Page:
Lead zirconate titanate (PZT) diagrams

Case contributed by David McGrath

Lead zirconate titanate (PZT) is an inorganic, ceramic, piezoelectric, crystal used in ultrasound transducers. The chemical formula of PZT is Pb[Zr(x), Ti(1-x)]O3, e.g. PbZr(0..52)Ti(0.48) O3. Each individual PZT lattice cell has piezoelectric potential due to the dipole created by the asymmetry of the position of its atoms. Newly-formed PZT crystals are a mixture of rhombohedral and tetragonal lattice cells due to the random orientation of their dipoles. Zr atoms tend to form rhombohedral cells and Ti atoms tend to form tetragonal cells. Before PZT can be used in ultrasound transducers it must be poled, in a process using heat and an electric field, to align the atom dipoles. 

Image 1 (left image): a single PZT cell with a tetragonal shape and dipole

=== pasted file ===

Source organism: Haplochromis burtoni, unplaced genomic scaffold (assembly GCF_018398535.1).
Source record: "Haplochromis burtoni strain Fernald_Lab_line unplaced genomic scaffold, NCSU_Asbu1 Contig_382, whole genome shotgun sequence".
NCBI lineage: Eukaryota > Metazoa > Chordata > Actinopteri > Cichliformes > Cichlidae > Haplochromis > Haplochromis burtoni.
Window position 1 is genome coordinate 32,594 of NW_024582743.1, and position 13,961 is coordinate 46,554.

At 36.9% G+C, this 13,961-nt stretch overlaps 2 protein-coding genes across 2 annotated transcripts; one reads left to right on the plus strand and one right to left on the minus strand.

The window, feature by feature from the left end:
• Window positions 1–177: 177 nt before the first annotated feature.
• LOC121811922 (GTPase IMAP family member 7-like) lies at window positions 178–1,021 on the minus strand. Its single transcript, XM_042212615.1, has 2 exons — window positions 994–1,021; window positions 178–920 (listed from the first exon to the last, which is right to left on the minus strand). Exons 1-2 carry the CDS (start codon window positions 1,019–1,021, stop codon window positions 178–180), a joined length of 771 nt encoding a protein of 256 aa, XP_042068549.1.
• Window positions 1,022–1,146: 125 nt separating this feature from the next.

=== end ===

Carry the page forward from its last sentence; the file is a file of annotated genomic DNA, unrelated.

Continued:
Image 2: when first formed, PZT crystals have random dipole positions that cancel out the overall piezoelectric effect. Atoms: Pb - grey, O - blue, Ti - green, Zr - cream

Image 3: at the Curie temperature of PZT and above it, the lattice and atoms morph into symmetrically cubic cells with central Zr and Ti atoms and no piezoelectric effect

Image 4: the temperature is dropped below the Curie point and an electric field morphs the lattice cells into a tetragonal pattern with a piezoelectric potential

Case Discussion

Author: David McGrath

Illustrations and Animation by: David McGrath

Original video file: https://www.youtube.com/watch?v=Gp-P8D1i4Ps

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Case information

rID: 46897
Published: 24th Jul 2016
Last edited: 14th Aug 2019
Inclusion in quiz mode: Excluded

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